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Military experts discuss the attack at Fort Hood

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SCOTT QUILTY

Retired U.S. Army captain; coordinator of the Campaign for Healthy Homecoming at Survivor Corps

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War is violent, of course. In Iraq's "triangle of death" in 2006, I stepped on an improvised explosive device and lost my arm and my leg. That kind of violence is easy for people to grasp. But how do families and our nation comprehend what happened at Fort Hood?

My wife, like me an Army captain, serves as an occupational therapist. Her job is to rehabilitate the injured, physically and mentally.

Friends ask me if I worry that she will deploy. I used to say, no, not at all. She's in the medical corps, it's an entirely different job. It's much safer.

But after the tragedy at Fort Hood, and the May shooting at the Baghdad combat stress unit, it's clear that no matter your role in the military, we all struggle with war's effects.

Lots of people confided in Dr. Hasan, and as a caregiver his job included the high doses of trauma which probably led him to a very dark place. He never went to Iraq, but the war came to him.

FRAN HANLON

Board member of the Fort Hood Support Network, which operates the Under the Hood outreach center in Killeen, Tex.

No matter what the reason for the tragedy at Fort Hood, the attention paid to the base should shine light on the Army's inadequate policies regarding multiple deployments and the treatment of emotionally bereft soldiers.

Fort Hood soldiers, like others in America, have been devastated by repeated deployments. At Under the Hood, we see soldiers every day who are suffering from the emotional and psychological effects of their war experiences who feel isolated and abused by a system that seems concerned only about how soon and how often they can send them back for more. One Iraq veteran suffers from post-traumatic stress disorder: His days are a blur thanks to all the medications he is prescribed. Another soldier, pending his unit's deployment to Afghanistan, lost control and checked himself into a civilian psychiatric unit so that he would not harm himself or others. There are countless others who silently follow orders and try to stay out of trouble, all the while asking themselves whether these wars are worth the sacrifice. They need to know that there are many people who care, that they do have options and that they are not alone.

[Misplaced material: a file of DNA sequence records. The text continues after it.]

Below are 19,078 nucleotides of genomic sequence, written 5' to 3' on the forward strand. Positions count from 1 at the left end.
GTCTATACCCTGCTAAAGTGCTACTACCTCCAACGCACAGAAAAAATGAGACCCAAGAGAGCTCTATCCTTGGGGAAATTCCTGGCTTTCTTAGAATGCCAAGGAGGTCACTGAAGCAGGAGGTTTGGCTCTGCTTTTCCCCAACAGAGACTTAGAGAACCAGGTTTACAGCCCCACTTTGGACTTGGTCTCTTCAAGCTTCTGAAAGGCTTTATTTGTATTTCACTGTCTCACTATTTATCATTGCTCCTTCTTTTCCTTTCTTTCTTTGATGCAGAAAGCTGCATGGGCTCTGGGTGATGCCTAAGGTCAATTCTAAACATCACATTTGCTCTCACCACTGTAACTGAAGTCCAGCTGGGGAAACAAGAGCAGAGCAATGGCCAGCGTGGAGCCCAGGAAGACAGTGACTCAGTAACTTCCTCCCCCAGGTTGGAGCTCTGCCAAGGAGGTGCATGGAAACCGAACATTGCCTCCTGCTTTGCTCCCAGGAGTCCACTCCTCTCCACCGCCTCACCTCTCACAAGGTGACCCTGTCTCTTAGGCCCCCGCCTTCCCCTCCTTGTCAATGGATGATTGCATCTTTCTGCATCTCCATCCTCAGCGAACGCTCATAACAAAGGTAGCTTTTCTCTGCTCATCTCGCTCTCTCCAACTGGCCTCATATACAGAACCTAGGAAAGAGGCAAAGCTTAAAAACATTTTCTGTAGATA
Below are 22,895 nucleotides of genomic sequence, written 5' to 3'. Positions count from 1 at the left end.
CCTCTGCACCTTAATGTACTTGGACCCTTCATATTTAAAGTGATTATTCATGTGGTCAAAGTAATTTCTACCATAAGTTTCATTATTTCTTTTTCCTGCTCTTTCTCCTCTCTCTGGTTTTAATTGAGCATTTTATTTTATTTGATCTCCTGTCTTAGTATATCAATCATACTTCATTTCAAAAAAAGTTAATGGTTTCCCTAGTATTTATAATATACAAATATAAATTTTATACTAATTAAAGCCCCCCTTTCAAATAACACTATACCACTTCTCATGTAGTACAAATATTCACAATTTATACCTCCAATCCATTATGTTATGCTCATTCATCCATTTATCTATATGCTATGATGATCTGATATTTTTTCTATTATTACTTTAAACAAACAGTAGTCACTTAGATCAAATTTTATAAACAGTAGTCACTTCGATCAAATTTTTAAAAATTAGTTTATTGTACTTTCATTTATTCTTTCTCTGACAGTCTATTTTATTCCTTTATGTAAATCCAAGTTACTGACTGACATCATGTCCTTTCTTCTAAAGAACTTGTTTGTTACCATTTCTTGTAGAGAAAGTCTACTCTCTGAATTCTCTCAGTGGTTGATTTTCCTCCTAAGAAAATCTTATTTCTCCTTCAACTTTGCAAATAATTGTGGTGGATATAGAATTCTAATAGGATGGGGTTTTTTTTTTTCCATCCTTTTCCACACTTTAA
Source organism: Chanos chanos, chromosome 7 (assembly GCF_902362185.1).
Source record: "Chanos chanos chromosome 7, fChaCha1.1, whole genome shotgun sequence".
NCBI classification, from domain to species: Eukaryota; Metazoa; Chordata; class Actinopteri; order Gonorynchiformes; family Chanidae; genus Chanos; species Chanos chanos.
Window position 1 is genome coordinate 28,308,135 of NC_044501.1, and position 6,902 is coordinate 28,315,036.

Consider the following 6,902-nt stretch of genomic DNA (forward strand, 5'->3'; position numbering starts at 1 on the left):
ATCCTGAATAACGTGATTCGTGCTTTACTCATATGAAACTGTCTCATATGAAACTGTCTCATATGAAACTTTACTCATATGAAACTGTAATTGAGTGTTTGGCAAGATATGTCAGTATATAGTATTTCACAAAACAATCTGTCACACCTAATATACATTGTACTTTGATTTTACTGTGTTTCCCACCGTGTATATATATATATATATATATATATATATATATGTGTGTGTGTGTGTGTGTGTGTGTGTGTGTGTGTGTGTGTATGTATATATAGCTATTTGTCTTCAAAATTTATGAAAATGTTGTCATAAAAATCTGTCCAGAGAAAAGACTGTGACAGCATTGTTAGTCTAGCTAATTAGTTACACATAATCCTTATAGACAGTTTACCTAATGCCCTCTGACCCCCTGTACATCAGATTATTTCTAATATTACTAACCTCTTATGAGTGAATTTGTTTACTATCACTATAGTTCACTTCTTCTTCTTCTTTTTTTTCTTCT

ANN WRIGHT

Retired Army colonel; former diplomat

Much is being made of the stress placed on the troops at Fort Hood who faced multiple deployments abroad. But the accumulated stress to military medical personnel is also tremendous: Soldiers who have returned from war zones in Iraq and Afghanistan can be shattered physically and emotionally, and those who help them also suffer. With eight years of war, the stress on all levels of military personnel, their families and those who help them exceeds the current systems in place to support them.

Maj. Hasan's work may or may not have contributed to this tragedy. But the fact remains that we need to pay more attention to the caregivers -- not only those who support combat soldiers, but those who support departing and returning soldiers, too.


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